While I have some Python experience, I’m coming from a mainly Java background for object-oriented programming. Thus, I’m used to declaring variable types.
For simplicity, say I’m creating classes A and B, both of which have their own functions. I’d like to use A as one of the class properties for B. Therefore, upon creating A and B, I can call the methods for object B, and object A which is part of B. I’ve included a sample code below.
While this code works, I am concerned that it may not be the proper way to do so. In Java, I would be able to declare the variable type for the input to class B and I would move on. However, I haven’t been able to figure out the proper implementation for this in Python.
class A: def __init__(self,aa): self.aa = aa def fun(self): print(self.aa) class B: def __init__(self,a): # a is an A Object self.a = a def fun(self): print(self.a.aa + 1) a = A(1) b = B(a) b.fun() b.a.fun()
Having the two classes/objects separate help make the code more readable as the classes directly correspond to the physical machinery the program is meant to control. This is why I’m not using parent/child classes.
Putting everything within one all-encompassing class isn’t feasible as classes A and B are not being initialized at the same time. This is also why I cannot use a subclass.
Aside from the program crashing if the wrong object type is passed into B, I am also not getting the auto-complete suggestions in VS Code for the properties and methods of class A when referencing them within class B (i.e. typing "self.a.aa"). This is a significant inconvenience as there are a significant number of properties and functions in both classes.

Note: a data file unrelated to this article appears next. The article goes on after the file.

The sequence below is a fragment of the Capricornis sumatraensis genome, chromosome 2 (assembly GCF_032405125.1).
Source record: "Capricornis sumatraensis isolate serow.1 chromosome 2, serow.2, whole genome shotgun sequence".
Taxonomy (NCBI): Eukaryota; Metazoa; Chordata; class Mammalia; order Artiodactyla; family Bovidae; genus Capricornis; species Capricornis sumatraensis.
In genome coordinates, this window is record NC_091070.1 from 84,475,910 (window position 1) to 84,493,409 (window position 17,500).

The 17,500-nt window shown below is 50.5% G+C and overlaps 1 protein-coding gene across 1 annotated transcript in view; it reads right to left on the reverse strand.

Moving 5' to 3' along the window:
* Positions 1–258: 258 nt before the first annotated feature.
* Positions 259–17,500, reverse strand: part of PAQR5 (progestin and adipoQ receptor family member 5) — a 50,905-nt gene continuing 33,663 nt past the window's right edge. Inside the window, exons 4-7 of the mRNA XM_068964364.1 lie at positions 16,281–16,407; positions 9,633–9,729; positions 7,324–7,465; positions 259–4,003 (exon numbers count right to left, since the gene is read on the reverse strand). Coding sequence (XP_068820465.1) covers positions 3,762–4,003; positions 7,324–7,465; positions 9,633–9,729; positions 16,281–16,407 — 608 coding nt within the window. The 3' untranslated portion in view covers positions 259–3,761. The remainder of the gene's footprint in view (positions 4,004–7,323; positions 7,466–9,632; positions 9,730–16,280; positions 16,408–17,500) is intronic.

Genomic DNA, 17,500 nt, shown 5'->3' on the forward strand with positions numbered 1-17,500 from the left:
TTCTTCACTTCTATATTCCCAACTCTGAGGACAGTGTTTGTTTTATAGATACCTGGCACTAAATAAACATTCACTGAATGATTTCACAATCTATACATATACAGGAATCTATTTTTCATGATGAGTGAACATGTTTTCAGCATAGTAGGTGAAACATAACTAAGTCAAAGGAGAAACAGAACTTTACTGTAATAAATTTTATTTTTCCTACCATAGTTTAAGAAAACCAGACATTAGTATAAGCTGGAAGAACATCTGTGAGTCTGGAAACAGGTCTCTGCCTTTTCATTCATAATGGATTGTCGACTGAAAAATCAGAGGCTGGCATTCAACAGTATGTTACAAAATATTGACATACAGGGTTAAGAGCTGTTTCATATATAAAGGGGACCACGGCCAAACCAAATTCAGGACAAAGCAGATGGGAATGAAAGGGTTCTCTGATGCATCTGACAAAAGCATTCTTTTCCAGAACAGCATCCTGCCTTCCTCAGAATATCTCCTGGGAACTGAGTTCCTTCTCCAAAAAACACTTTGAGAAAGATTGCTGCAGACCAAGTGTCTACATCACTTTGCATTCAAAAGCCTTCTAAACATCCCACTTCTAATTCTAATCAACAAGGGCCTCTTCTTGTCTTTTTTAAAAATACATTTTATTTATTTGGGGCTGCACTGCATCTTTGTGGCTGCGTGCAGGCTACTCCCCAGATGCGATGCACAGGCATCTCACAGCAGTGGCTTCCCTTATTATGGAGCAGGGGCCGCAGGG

A workaround to get appropriate autocomplete suggestions is to use type hinting. You need to import the
typing module then alter the
init function for
B to tell it
a is expected to be an
import typing ... class B: def __init__(self, a: A): ...
VS code will then understand that if
b is a
b.a is an
A and offer to autocomplete
b.a‘s instance variables and methods.
The type hints are just that – hints – and using something of the wrong type in the
B constructor won’t cause an error at compile time. If you want to handle the case when the wrong kind of argument is supplied, you can use
isinstance(a, A) to test if
a is an